Viroli's argument relies on two Roman republican concepts: domination and servitude. The concept of domination refers to the Signore's capacity to side-step, as Viroli writes, "the sanctions of law or do with them as [he] pleases": the Signore is able, if he wishes, to arbitrarily avoid or stall any legal penalty or limitation on his authority. Domination thus refers strictly to the Signore's capacity to arbitrarily decide if and when these laws apply to himself and his courtiers. The argument, however, is not that the presence of the Signore himself poses a risk but that he can command servitude by limiting the possibility of citizen recourse. This in turn makes citizens dependent on the Signore and his interests, which he can impose and protect with his influence, and which slaves can either resist or accede to.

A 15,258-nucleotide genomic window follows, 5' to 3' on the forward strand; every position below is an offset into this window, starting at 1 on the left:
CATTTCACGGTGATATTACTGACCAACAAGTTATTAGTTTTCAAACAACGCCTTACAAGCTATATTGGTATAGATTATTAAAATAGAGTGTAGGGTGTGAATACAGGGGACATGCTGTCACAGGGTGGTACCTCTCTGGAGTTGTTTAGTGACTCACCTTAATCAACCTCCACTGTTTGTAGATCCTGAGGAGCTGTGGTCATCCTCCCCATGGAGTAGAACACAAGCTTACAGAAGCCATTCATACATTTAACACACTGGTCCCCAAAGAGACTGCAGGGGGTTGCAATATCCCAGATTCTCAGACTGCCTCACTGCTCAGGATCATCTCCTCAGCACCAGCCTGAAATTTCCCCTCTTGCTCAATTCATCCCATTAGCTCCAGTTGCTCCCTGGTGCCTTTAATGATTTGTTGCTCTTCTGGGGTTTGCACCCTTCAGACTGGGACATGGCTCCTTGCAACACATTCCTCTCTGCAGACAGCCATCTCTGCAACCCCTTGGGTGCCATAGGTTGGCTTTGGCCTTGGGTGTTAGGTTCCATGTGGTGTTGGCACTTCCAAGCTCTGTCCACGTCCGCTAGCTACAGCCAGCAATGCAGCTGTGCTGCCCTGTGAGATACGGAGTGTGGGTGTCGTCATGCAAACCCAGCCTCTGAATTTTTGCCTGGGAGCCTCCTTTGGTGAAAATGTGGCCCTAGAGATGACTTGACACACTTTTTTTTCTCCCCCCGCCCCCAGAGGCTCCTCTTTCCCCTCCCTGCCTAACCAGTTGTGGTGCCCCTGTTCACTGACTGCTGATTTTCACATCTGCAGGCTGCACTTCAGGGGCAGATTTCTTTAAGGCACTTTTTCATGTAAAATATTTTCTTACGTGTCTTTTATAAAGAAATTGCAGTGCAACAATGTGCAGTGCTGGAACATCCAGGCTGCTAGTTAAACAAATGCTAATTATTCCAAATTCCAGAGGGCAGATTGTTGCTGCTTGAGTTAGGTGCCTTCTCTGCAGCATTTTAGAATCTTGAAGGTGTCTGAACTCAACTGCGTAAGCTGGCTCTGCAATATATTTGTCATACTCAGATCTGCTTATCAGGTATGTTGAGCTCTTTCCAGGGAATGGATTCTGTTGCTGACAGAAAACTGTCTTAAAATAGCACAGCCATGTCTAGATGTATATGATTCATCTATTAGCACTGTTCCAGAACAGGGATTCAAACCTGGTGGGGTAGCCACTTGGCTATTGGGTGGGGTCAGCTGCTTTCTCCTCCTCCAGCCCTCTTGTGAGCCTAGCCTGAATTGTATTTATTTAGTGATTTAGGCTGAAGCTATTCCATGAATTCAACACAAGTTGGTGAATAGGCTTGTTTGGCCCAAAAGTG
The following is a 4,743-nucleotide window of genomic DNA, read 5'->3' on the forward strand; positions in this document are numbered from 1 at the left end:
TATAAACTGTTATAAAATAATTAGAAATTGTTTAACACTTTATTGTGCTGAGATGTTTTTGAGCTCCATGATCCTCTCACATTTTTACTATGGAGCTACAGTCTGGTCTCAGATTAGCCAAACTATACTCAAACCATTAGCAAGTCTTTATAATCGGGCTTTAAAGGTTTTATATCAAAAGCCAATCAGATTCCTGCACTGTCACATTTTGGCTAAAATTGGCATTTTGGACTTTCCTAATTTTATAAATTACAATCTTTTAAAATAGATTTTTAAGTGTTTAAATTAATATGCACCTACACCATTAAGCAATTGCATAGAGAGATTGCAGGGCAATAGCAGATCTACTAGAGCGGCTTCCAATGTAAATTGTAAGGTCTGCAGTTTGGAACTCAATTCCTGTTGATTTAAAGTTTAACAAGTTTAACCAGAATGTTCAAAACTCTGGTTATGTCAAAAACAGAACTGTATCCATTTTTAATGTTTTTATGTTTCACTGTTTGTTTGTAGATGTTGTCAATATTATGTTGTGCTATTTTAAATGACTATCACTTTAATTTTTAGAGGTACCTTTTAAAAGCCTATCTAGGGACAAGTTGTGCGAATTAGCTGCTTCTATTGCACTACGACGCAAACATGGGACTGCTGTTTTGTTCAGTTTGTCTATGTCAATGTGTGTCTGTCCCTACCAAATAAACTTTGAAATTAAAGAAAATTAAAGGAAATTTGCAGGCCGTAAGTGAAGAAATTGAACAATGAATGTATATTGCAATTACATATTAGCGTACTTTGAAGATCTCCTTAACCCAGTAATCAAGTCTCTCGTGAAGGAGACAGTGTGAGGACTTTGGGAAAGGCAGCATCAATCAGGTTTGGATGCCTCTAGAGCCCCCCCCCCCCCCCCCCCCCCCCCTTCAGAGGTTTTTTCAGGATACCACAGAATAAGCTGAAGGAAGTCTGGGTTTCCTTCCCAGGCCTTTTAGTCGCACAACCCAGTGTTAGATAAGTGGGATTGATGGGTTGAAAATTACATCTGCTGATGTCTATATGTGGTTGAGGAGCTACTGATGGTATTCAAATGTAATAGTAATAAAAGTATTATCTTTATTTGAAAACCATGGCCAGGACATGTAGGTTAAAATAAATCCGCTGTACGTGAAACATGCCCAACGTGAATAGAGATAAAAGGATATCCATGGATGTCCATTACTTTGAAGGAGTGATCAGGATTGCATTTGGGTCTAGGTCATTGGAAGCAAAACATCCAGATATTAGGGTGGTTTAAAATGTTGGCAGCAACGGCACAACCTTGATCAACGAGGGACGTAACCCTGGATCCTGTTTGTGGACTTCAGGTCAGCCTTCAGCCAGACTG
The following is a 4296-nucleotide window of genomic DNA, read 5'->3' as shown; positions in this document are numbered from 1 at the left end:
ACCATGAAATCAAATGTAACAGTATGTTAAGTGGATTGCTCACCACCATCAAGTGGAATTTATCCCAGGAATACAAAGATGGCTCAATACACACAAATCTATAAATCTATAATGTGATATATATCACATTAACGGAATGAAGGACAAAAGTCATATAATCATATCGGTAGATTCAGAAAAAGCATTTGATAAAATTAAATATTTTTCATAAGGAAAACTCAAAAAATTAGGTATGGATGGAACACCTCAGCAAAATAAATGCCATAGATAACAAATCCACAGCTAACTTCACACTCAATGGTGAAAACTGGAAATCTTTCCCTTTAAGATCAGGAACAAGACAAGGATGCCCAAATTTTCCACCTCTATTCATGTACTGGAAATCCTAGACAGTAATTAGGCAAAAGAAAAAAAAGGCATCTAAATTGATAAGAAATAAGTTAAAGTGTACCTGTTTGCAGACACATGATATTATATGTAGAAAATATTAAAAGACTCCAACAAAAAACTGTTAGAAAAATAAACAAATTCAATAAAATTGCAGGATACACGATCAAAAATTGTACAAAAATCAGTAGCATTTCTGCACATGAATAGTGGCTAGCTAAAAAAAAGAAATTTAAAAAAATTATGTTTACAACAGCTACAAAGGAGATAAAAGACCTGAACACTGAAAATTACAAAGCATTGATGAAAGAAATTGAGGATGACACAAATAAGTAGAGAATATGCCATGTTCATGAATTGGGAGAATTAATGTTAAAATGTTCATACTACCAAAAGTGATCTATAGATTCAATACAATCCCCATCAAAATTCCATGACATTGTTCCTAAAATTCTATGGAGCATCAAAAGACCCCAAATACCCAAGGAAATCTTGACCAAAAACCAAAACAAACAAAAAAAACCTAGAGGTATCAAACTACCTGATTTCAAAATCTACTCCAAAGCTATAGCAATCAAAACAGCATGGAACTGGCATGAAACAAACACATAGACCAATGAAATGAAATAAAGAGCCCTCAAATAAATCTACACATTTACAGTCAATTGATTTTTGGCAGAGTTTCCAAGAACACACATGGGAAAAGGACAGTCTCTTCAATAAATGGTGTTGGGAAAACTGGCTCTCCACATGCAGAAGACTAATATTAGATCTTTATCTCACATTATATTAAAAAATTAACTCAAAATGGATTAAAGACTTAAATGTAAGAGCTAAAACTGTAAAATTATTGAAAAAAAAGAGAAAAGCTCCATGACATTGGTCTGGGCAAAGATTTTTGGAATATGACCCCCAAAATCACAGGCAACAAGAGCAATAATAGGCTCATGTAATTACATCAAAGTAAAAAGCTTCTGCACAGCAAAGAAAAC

This argument is convincing only if we further distinguish two forms of servitude. The first is what I call simply a "slave in name," which refers to the sort of servitude we might find in Cicero's political speeches against Anthony. Here, one counts as a slave if the master dominates to such an extent that he steps outside the punitive reach of the laws and, ipso facto, has mastery over the laws' capacity to penalize or constrain his behaviour. In this case, slavery stems from the Signore's mastery over the retributive and punitive aspects of the laws that would otherwise be intended to keep him in check. All slaves who are under the domination of a signore, even those who preserve their moral reasoning and disdain for corruption, are of this kind. In addition to this slavery-in-name, there is what I call "strong servitude," referring to the loss of one's moral autonomy and the institution of the will to please the Signore, anticipating his desires, and thereby make the most of living under him. In this form of servitude, the Signore has the capacity to invite citizens to give their unquestioned loyalty in exchange for professional advancement, stability, security, and other liberties. When we say, then, that one dominates, we mean that this person has an identifiable power (i.e., a real capacity) to sidestep laws that would otherwise constrain him and to modify a subject's actions and selfhood. Consequently, when we say someone is a "slave," we mean that that person is dependent on someone who dominates, or that he or she has handed over his or her self, body and soul, to his or her master.